Talk:President of Harvard University
I removed the list of Harvard presidents from Harvard University people and set up this article. I have also added a table at the end of the articles on the various presidents, which links to this article and lists their respective predecessors and successors in the office. Since many presidents don't have articles, I also added several stubs. Perhaps someone else might be interested in finishing this job. [unsigned]
Among my many changes (including restoring the Nathaniel Eaton and John Winthrop (1714-1779) references, which had somehow dropped out), I removed three paragraphs. One was obviated by my new President and Fellows of Harvard College article; here are the other two:
- Although the president's duties are largely administrative, all Harvard presidents so far have been credentialed academics, and all have held degrees from Harvard. Derek C. Bok (1971-1991) was the first president not to have graduated from Harvard College (the university's undergraduate institution), but he and his successors have all received degrees from Harvard's graduate schools. The list of presidents includes some who have made significant intellectual contributions as academics (usually before attaining the presidency), as well as some whose careers were largely devoted to educational administration. The current president, Lawrence H. Summers (2001- ), who has done original work in economics, falls into the former category. His predecessor, Neil L. Rudenstine (1991-2001), falls into the latter. A few of Harvard's presidents, including the current incumbent, have had political careers outside academia.
- Perhaps the most influential of all Harvard presidents was chemist James B. Conant (1933-1953). Conant was instrumental in transforming Harvard, until then widely perceived as a 'finishing school' for members of the New England upper class, into a world-class research university. He introduced aptitude tests into the undergraduate admissions system so that students would be chosen for their intellectual promise and merit, rather than their social connections. Many American colleges followed Conant's lead, and this campaign led eventually to the creation of the SAT. Conant also did much to move general undergraduate education away from its traditional emphasis on the classics, and towards a more scientific and modern subject matter. He also played an important role as a science advisor to the U.S. government.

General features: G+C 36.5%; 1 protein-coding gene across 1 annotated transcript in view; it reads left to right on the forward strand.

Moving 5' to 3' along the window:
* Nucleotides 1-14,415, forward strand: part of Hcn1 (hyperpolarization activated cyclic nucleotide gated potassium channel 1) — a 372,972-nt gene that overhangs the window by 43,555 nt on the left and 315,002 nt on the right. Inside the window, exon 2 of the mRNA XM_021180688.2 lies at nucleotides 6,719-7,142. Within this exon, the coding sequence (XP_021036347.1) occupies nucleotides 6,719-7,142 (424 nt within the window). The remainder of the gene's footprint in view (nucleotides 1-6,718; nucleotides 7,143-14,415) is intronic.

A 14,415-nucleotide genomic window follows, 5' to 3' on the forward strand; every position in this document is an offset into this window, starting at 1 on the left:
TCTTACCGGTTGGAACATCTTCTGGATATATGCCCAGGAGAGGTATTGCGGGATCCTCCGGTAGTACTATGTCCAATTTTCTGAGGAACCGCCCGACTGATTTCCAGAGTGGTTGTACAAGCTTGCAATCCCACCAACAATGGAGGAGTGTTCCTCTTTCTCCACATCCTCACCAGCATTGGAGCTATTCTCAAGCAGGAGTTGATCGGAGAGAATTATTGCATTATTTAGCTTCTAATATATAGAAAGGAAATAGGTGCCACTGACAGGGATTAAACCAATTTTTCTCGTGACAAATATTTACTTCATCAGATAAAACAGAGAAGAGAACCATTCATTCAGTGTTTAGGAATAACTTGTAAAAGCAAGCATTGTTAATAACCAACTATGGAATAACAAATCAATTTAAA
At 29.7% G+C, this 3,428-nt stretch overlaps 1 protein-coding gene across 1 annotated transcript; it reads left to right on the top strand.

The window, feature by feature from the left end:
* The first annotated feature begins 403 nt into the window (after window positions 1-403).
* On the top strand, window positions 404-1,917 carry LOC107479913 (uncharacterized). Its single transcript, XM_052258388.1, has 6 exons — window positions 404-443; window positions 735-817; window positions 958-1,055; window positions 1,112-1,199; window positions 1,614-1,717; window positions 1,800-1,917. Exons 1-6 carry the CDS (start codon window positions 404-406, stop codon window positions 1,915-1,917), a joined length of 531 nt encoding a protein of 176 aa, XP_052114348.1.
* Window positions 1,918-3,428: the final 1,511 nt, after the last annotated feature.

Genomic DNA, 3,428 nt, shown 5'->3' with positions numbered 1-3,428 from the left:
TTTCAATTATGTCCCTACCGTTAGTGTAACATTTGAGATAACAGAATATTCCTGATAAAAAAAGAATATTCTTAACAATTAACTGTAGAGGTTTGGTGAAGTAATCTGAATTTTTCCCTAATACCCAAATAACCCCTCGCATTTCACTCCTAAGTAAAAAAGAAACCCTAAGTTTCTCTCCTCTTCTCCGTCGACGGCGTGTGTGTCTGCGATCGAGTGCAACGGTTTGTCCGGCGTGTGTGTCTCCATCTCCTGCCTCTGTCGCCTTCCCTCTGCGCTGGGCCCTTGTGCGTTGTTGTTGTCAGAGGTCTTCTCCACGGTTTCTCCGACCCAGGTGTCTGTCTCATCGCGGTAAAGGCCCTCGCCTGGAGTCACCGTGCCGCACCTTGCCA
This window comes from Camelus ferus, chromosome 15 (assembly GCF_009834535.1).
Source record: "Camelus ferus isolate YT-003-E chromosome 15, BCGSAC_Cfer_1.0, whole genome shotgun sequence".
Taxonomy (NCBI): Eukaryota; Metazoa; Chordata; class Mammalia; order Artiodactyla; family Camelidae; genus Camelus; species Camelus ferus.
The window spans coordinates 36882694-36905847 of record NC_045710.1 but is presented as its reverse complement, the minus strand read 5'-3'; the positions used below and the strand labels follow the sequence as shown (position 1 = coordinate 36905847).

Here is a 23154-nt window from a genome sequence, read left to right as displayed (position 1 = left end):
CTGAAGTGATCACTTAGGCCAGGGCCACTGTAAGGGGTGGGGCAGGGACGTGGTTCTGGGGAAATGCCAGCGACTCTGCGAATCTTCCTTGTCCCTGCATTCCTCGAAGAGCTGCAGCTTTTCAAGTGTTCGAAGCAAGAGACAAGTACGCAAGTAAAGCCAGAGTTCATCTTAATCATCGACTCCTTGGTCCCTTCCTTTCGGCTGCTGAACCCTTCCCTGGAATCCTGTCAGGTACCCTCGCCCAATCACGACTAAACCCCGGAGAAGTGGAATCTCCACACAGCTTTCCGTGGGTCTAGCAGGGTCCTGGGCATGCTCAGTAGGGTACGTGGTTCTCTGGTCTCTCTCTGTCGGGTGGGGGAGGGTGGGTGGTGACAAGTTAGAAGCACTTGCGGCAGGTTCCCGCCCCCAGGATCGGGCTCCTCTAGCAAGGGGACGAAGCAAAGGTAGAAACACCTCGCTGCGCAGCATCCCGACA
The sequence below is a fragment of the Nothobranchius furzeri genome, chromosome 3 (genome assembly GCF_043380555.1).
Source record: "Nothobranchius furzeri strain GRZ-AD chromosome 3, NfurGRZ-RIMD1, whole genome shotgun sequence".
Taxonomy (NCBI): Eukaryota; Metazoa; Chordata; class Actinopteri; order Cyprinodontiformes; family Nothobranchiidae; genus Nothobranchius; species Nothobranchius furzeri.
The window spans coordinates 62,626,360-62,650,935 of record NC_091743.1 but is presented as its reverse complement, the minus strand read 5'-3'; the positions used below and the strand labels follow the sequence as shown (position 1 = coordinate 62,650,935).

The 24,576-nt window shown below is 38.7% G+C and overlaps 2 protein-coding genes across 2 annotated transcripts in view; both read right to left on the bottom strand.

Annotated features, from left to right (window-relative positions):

As you can see, I've salvaged crucial bits of each; I think the article is tighter this way. [I also happen to disagree with elements of each paragraph: in the first, I think the distinction made between Summers and Rudenstine is unfair, since Summers' recent Treasury post is more administrative than academic while Rudenstine's background as a student of Renaissance poetry shouldn't be ignored. In the second, I think there's no doubt that Eliot deserves mention more than Conant... but ultimately, neither one should be overly dwelt-on here. Rather, if somebody has the time, he/she could refactor some of this Conant info into the James B. Conant article.] Doops 09:14, 27 Jun 2004 (UTC)